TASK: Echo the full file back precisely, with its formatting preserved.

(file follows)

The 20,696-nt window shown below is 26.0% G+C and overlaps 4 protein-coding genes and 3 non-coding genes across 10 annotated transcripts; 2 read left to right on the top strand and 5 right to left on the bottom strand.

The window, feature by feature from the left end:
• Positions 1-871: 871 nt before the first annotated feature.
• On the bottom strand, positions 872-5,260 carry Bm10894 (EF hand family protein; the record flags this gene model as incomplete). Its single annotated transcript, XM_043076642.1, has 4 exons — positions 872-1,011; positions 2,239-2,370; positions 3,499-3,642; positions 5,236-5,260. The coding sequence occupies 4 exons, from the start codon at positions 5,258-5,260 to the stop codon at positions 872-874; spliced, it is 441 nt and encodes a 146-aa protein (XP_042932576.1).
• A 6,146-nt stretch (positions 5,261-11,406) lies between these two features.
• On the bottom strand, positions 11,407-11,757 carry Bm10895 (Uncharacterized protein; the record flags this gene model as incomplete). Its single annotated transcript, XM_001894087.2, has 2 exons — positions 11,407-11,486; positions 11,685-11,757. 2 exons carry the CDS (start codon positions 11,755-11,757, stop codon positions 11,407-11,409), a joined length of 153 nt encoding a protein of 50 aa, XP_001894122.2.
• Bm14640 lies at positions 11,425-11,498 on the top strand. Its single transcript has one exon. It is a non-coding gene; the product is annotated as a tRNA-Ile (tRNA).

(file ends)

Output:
The 20,696-nt window shown below is 26.0% G+C and overlaps 4 protein-coding genes and 3 non-coding genes across 10 annotated transcripts; 2 read left to right on the top strand and 5 right to left on the bottom strand.

The window, feature by feature from the left end:
• Positions 1-871: 871 nt before the first annotated feature.
• On the bottom strand, positions 872-5,260 carry Bm10894 (EF hand family protein; the record flags this gene model as incomplete). Its single annotated transcript, XM_043076642.1, has 4 exons — positions 872-1,011; positions 2,239-2,370; positions 3,499-3,642; positions 5,236-5,260. The coding sequence occupies 4 exons, from the start codon at positions 5,258-5,260 to the stop codon at positions 872-874; spliced, it is 441 nt and encodes a 146-aa protein (XP_042932576.1).
• A 6,146-nt stretch (positions 5,261-11,406) lies between these two features.
• On the bottom strand, positions 11,407-11,757 carry Bm10895 (Uncharacterized protein; the record flags this gene model as incomplete). Its single annotated transcript, XM_001894087.2, has 2 exons — positions 11,407-11,486; positions 11,685-11,757. 2 exons carry the CDS (start codon positions 11,755-11,757, stop codon positions 11,407-11,409), a joined length of 153 nt encoding a protein of 50 aa, XP_001894122.2.
• Bm14640 lies at positions 11,425-11,498 on the top strand. Its single transcript has one exon. It is a non-coding gene; the product is annotated as a tRNA-Ile (tRNA).